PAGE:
Compelling, unique and fully immersive world building is the name of the game from master storytellers Rick Remender and Max Fiumara’s ‘The Sacrificers’.
New from Image Comics, The Sacrificers is a beautifully written and stunningly drawn sci-fi fantasy that will quench your thirst for the unique and the fantastic.
From its opening pages, The Sacrificers thrusts readers into a brutal and unforgiving world. In this world, an unnamed protagonist, born to a father who would rather not be associated with him, is tasked with maintaining the least desirable aspects of his family farm. Split into three scenes, issue one first explores our protagonist’s relatively silent family dynamic exemplified by Rick Remender‘s collaborative efforts with artist Max Fiumara and colorist Dave McCaig. This experience should put readers on notice: You will NOT be spoon-fed every detail in this story, and based on Remender’s letter on the final page of the issue, it will probably stay that way.
A tale of two worlds.
In contrast, Scene Two of the issue introduces us to named characters, and this is worth noting. A royal family seemingly responsible for controlling much of the world and/or universe, their names sit juxtaposed to the nameless we’ve met in Scene One. Where Scene One’s players are the silent and laborious nameless of this world’s dust bowl, Scene Two gives us the outspoken and fiery (literally) princess Soluna, her father Rokos, and her father’s mistress, Xia. Moreover, what we learn from this scene leads us to believe that not all is well in the world of the powerful, either. Though Soluna has her own plans for how she sees her future, Rokos is very much only interested in the future he intends to build for her.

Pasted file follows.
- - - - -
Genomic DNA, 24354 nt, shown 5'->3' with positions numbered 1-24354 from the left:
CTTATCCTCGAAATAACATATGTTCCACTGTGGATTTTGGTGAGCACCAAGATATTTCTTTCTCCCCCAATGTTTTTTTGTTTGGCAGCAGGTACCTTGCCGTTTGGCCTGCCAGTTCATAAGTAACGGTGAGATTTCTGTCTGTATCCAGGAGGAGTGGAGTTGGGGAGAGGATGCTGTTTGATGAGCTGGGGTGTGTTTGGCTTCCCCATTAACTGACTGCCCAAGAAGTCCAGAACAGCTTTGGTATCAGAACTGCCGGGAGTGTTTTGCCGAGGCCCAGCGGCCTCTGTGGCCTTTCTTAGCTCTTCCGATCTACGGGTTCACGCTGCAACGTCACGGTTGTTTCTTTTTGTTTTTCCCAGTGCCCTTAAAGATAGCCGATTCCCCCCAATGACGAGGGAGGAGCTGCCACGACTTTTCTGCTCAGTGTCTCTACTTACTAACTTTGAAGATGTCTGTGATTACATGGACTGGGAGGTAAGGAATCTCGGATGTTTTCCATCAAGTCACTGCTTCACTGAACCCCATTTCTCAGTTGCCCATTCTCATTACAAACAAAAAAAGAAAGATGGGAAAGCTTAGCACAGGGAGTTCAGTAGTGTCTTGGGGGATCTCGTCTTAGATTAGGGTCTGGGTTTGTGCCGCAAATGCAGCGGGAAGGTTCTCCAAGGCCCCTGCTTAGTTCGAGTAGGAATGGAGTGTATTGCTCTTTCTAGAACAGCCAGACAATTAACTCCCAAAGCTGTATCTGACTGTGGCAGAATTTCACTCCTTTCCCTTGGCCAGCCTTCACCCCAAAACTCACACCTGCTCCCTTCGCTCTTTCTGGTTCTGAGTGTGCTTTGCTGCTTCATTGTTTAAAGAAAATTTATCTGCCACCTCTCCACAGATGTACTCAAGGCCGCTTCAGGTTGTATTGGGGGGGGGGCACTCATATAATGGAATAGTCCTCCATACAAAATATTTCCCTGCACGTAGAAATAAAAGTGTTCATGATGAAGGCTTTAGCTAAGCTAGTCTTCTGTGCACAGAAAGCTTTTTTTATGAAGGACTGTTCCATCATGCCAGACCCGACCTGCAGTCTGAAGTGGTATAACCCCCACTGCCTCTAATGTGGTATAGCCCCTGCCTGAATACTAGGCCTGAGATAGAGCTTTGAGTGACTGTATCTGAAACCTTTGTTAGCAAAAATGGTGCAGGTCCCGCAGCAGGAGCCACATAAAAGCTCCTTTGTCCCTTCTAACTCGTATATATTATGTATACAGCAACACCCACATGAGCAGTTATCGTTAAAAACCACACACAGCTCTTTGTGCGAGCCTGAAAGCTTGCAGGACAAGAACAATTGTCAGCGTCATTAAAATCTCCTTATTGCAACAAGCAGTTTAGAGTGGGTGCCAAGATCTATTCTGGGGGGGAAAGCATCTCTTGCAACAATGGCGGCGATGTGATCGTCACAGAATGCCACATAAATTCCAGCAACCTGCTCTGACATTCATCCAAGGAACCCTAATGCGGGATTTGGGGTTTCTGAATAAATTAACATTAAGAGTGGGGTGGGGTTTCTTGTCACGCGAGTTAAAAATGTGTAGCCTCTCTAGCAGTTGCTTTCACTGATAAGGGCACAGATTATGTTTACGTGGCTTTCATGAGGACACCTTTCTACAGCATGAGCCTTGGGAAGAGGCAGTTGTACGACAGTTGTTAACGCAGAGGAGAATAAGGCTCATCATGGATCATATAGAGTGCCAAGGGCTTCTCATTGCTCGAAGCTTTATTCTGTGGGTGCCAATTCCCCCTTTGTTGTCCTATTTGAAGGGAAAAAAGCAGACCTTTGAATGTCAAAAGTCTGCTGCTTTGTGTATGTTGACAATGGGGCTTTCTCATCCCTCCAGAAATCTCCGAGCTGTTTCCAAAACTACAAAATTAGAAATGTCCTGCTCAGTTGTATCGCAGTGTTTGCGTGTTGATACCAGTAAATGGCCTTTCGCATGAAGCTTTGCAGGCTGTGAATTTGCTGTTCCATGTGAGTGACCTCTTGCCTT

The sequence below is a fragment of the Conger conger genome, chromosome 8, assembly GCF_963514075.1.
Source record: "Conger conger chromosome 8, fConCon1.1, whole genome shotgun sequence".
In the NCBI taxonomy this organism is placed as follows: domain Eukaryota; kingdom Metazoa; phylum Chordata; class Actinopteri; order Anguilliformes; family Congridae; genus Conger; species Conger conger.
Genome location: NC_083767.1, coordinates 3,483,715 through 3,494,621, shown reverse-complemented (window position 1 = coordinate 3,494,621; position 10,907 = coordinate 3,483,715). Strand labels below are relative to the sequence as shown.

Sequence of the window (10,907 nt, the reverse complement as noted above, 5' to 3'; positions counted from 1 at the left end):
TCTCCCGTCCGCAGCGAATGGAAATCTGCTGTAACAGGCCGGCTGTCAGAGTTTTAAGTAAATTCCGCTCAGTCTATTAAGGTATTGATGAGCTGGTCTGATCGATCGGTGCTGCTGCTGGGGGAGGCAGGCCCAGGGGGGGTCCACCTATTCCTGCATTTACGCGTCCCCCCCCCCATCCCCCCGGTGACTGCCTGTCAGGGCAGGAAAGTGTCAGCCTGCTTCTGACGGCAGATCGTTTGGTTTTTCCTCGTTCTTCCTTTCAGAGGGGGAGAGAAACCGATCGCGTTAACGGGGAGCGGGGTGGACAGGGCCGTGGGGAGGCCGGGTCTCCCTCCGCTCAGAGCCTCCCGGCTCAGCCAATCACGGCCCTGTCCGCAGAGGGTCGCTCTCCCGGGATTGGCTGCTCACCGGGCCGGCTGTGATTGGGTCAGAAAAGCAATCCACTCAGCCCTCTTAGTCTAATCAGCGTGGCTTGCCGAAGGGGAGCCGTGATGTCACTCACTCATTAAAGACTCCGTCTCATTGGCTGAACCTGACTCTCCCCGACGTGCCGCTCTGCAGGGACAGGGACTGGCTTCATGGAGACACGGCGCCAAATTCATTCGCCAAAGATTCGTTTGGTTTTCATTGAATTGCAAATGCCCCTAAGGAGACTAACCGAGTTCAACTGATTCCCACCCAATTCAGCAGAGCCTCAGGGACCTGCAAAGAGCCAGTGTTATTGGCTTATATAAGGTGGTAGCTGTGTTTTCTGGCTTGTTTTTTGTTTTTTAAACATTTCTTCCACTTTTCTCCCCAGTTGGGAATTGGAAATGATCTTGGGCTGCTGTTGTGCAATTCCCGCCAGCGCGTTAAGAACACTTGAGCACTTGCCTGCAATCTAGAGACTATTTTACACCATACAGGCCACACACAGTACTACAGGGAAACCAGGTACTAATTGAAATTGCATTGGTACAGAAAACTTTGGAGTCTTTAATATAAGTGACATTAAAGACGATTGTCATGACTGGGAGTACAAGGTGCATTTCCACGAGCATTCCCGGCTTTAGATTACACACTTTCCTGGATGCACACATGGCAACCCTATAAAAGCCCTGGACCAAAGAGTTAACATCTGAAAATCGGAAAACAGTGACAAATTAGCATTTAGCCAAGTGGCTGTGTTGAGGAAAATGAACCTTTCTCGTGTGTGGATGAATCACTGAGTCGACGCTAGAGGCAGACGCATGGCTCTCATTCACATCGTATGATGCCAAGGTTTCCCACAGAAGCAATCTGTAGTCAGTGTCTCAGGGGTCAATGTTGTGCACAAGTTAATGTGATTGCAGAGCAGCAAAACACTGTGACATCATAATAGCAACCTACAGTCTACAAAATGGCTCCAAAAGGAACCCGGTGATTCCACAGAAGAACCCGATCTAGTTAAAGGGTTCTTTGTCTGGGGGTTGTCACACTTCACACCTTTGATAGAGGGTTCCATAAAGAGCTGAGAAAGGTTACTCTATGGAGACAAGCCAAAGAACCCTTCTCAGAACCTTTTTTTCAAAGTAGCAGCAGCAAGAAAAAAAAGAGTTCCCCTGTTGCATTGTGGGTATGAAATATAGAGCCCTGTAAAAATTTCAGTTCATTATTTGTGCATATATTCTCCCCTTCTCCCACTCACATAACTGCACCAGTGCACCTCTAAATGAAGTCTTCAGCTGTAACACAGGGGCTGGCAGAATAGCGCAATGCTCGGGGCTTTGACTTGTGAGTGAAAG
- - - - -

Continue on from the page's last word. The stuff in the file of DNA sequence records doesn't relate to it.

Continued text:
What’s fun about this world is how different it is compared to the world of the unnamed. Where little dialogue existed in the first several pages of the issue, once we meet Soluna’s family, there is plenty to read. Fiumara and Dave McCaig also give readers their money’s worth, as the cool blues and browns from the previous pages are dashed to bits when we meet the royals, a family of seemingly powerful elementals who bask in a world of fire and flame. Strangely enough, as abstract as the characters may seem, readers may feel like they’ve known places like this for most of their lives thanks to the worldbuilding of this creative team.
Finally, Scene Three closes the issue and presents the reader with a sense of dread when the worlds of the previous two scenes collide. Representatives (perhaps?) of Rokos have arrived on the farm of the unnamed, and they have come to make a claim: The oldest born son of the family — a Sacrifice. And thus, our story begins.
Not a fan of fantasy? Not a problem!
Full disclosure here: I’m not fond of sci-fi fantasy that’s too abstract, and yet, I found myself wholly invested in the stories of both the unnamed boy who must be sacrificed to save his family and the young Soluna who appears desperate to have a say in her future. Remender lays down a masterclass at drawing in the reader with as little language as possible while allowing his collaborators to shine and do much of the heavy lifting. As a result, readers may find themselves in a state of joyous curiosity as they move from one page to the next. The Sacrificers is a reminder of why creator-owned comics are so important, and it’s a perfect example of what good storytelling can do. Go buy this book. Now.
Editor’s note: If you’re a fan of high quality fantasy then check out @morgan-simmons’ review of The Hunger and the Dusk #1!